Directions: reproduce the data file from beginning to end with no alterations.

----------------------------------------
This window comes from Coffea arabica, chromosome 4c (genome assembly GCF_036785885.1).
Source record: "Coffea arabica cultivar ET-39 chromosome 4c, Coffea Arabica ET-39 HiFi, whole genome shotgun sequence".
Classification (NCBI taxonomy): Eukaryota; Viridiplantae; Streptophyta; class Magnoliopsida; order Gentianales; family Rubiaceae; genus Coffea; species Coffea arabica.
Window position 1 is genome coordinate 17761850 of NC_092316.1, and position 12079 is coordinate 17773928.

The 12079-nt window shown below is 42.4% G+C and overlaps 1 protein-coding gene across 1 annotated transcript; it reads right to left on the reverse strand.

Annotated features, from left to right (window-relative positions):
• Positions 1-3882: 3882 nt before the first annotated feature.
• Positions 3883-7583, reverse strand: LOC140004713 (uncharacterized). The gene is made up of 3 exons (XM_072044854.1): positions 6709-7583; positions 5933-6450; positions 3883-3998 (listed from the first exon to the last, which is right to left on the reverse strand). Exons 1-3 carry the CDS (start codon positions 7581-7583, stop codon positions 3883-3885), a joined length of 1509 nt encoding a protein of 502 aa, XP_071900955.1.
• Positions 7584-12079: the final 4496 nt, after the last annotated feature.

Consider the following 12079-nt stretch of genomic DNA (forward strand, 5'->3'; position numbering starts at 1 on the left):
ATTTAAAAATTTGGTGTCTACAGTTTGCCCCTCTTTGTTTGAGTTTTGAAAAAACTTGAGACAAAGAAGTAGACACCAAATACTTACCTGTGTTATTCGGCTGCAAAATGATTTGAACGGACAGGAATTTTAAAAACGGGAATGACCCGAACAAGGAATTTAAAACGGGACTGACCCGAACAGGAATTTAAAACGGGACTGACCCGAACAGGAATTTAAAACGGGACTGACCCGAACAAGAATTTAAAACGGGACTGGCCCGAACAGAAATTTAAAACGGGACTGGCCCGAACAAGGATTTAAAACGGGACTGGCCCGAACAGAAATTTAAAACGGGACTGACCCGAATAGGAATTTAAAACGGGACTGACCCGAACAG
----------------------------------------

This window comes from Coffea arabica, chromosome 4c (genome assembly GCF_036785885.1).
Source record: "Coffea arabica cultivar ET-39 chromosome 4c, Coffea Arabica ET-39 HiFi, whole genome shotgun sequence".
Classification (NCBI taxonomy): Eukaryota; Viridiplantae; Streptophyta; class Magnoliopsida; order Gentianales; family Rubiaceae; genus Coffea; species Coffea arabica.
Window position 1 is genome coordinate 17761850 of NC_092316.1, and position 12079 is coordinate 17773928.

The 12079-nt window shown below is 42.4% G+C and overlaps 1 protein-coding gene across 1 annotated transcript; it reads right to left on the reverse strand.

Annotated features, from left to right (window-relative positions):
• Positions 1-3882: 3882 nt before the first annotated feature.
• Positions 3883-7583, reverse strand: LOC140004713 (uncharacterized). The gene is made up of 3 exons (XM_072044854.1): positions 6709-7583; positions 5933-6450; positions 3883-3998 (listed from the first exon to the last, which is right to left on the reverse strand). Exons 1-3 carry the CDS (start codon positions 7581-7583, stop codon positions 3883-3885), a joined length of 1509 nt encoding a protein of 502 aa, XP_071900955.1.
• Positions 7584-12079: the final 4496 nt, after the last annotated feature.

Consider the following 12079-nt stretch of genomic DNA (forward strand, 5'->3'; position numbering starts at 1 on the left):
ATTTAAAAATTTGGTGTCTACAGTTTGCCCCTCTTTGTTTGAGTTTTGAAAAAACTTGAGACAAAGAAGTAGACACCAAATACTTACCTGTGTTATTCGGCTGCAAAATGATTTGAACGGACAGGAATTTTAAAAACGGGAATGACCCGAACAAGGAATTTAAAACGGGACTGACCCGAACAGGAATTTAAAACGGGACTGACCCGAACAGGAATTTAAAACGGGACTGACCCGAACAAGAATTTAAAACGGGACTGGCCCGAACAGAAATTTAAAACGGGACTGGCCCGAACAAGGATTTAAAACGGGACTGGCCCGAACAGAAATTTAAAACGGGACTGACCCGAATAGGAATTTAAAACGGGACTGACCCGAACAG